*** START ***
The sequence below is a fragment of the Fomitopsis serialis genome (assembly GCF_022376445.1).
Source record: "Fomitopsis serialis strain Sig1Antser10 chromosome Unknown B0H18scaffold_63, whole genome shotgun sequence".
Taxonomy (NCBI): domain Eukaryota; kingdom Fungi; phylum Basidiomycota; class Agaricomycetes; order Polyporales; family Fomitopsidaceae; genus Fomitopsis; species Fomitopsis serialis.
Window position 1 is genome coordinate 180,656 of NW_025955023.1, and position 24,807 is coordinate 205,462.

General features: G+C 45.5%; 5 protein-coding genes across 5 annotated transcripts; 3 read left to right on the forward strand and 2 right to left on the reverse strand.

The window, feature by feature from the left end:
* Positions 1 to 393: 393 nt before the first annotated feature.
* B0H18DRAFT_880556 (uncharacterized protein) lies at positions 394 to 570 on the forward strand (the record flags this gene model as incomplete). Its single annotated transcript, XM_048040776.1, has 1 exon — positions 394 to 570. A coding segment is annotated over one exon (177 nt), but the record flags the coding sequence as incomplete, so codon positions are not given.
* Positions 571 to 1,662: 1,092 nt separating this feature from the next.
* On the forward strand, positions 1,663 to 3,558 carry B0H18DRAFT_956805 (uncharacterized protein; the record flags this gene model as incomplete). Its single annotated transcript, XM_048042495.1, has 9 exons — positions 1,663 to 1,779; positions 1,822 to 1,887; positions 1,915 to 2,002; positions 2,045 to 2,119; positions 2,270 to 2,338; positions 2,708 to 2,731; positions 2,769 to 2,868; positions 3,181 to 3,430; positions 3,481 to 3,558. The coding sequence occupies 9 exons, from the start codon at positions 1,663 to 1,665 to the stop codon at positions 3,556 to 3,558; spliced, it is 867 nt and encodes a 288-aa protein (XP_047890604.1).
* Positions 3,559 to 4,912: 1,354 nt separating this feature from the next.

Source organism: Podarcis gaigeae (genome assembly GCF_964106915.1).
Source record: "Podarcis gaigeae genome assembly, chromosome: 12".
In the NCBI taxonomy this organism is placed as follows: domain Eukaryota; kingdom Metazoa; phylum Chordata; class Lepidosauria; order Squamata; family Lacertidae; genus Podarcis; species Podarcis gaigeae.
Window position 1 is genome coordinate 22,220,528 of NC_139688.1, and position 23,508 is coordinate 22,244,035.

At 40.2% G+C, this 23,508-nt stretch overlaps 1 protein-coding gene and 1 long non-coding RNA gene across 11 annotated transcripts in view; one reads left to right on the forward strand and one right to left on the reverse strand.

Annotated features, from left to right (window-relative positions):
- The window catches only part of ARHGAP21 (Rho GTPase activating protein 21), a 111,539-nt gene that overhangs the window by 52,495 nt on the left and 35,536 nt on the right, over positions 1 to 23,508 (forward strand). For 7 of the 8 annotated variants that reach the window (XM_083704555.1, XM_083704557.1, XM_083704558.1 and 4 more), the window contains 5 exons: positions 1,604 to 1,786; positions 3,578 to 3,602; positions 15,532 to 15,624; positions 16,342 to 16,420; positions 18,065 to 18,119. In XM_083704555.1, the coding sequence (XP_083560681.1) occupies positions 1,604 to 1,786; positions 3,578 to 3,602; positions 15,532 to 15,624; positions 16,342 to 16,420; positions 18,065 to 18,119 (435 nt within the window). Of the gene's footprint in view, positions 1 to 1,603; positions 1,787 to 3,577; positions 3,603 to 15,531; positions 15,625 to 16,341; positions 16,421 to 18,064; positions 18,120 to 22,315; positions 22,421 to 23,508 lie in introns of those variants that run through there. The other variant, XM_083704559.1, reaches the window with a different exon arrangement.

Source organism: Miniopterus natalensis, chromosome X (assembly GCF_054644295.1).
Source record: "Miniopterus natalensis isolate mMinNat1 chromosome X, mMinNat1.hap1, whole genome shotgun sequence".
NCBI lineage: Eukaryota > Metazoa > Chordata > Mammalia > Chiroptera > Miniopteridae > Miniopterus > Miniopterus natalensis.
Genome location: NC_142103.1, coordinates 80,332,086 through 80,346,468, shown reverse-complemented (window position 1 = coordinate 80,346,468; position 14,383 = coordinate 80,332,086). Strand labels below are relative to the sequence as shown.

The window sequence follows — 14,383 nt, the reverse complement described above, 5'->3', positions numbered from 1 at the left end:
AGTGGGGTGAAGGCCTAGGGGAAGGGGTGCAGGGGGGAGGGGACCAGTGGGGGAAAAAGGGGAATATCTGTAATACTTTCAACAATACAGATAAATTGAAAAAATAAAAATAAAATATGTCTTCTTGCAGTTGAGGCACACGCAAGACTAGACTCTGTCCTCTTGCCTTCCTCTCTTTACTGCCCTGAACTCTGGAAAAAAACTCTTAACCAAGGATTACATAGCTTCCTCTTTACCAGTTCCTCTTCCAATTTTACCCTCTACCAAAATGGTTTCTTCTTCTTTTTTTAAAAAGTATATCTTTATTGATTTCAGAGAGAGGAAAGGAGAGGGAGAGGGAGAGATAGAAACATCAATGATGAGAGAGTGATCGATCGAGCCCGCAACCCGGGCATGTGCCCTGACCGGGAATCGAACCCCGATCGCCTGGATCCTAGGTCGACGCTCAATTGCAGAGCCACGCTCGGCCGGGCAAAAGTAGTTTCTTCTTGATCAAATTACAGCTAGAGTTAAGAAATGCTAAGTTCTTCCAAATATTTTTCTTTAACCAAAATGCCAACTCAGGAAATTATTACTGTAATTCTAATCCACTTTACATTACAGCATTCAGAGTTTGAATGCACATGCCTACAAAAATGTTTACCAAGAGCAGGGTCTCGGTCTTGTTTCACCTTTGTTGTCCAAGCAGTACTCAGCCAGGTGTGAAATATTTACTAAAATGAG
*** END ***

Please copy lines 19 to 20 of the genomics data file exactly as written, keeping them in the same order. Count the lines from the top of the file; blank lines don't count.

Source organism: Miniopterus natalensis, chromosome X (assembly GCF_054644295.1).
Source record: "Miniopterus natalensis isolate mMinNat1 chromosome X, mMinNat1.hap1, whole genome shotgun sequence".